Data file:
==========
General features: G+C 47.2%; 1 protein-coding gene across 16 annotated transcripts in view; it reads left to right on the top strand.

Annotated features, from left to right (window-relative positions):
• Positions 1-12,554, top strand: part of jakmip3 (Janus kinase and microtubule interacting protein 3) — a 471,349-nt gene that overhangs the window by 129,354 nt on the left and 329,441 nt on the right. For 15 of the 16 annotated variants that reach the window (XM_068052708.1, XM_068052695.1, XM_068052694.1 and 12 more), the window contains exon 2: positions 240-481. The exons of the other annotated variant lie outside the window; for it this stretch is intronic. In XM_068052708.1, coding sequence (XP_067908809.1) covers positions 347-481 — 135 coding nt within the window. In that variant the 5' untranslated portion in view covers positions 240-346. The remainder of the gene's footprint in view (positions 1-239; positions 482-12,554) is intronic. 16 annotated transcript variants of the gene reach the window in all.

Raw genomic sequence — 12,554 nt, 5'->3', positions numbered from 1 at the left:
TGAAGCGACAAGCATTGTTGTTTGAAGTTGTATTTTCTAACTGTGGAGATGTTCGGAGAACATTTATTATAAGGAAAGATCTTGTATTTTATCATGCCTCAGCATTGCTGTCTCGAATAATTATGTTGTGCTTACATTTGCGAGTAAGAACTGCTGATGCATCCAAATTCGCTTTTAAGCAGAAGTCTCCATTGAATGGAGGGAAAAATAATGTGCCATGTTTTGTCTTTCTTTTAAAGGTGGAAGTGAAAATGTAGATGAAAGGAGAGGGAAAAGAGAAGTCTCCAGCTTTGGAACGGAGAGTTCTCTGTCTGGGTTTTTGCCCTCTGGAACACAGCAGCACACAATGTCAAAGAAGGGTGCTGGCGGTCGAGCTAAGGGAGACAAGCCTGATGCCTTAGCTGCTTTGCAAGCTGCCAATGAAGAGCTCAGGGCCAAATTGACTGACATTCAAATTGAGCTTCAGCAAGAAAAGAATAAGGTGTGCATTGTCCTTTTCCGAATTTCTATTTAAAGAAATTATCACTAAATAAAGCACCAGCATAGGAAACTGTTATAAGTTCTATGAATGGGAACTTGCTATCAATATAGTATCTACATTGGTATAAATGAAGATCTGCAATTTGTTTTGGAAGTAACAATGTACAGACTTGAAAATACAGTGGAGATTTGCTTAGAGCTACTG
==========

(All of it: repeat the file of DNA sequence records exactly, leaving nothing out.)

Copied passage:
General features: G+C 47.2%; 1 protein-coding gene across 16 annotated transcripts in view; it reads left to right on the top strand.

Annotated features, from left to right (window-relative positions):
• Positions 1-12,554, top strand: part of jakmip3 (Janus kinase and microtubule interacting protein 3) — a 471,349-nt gene that overhangs the window by 129,354 nt on the left and 329,441 nt on the right. For 15 of the 16 annotated variants that reach the window (XM_068052708.1, XM_068052695.1, XM_068052694.1 and 12 more), the window contains exon 2: positions 240-481. The exons of the other annotated variant lie outside the window; for it this stretch is intronic. In XM_068052708.1, coding sequence (XP_067908809.1) covers positions 347-481 — 135 coding nt within the window. In that variant the 5' untranslated portion in view covers positions 240-346. The remainder of the gene's footprint in view (positions 1-239; positions 482-12,554) is intronic. 16 annotated transcript variants of the gene reach the window in all.

Raw genomic sequence — 12,554 nt, 5'->3', positions numbered from 1 at the left:
TGAAGCGACAAGCATTGTTGTTTGAAGTTGTATTTTCTAACTGTGGAGATGTTCGGAGAACATTTATTATAAGGAAAGATCTTGTATTTTATCATGCCTCAGCATTGCTGTCTCGAATAATTATGTTGTGCTTACATTTGCGAGTAAGAACTGCTGATGCATCCAAATTCGCTTTTAAGCAGAAGTCTCCATTGAATGGAGGGAAAAATAATGTGCCATGTTTTGTCTTTCTTTTAAAGGTGGAAGTGAAAATGTAGATGAAAGGAGAGGGAAAAGAGAAGTCTCCAGCTTTGGAACGGAGAGTTCTCTGTCTGGGTTTTTGCCCTCTGGAACACAGCAGCACACAATGTCAAAGAAGGGTGCTGGCGGTCGAGCTAAGGGAGACAAGCCTGATGCCTTAGCTGCTTTGCAAGCTGCCAATGAAGAGCTCAGGGCCAAATTGACTGACATTCAAATTGAGCTTCAGCAAGAAAAGAATAAGGTGTGCATTGTCCTTTTCCGAATTTCTATTTAAAGAAATTATCACTAAATAAAGCACCAGCATAGGAAACTGTTATAAGTTCTATGAATGGGAACTTGCTATCAATATAGTATCTACATTGGTATAAATGAAGATCTGCAATTTGTTTTGGAAGTAACAATGTACAGACTTGAAAATACAGTGGAGATTTGCTTAGAGCTACTG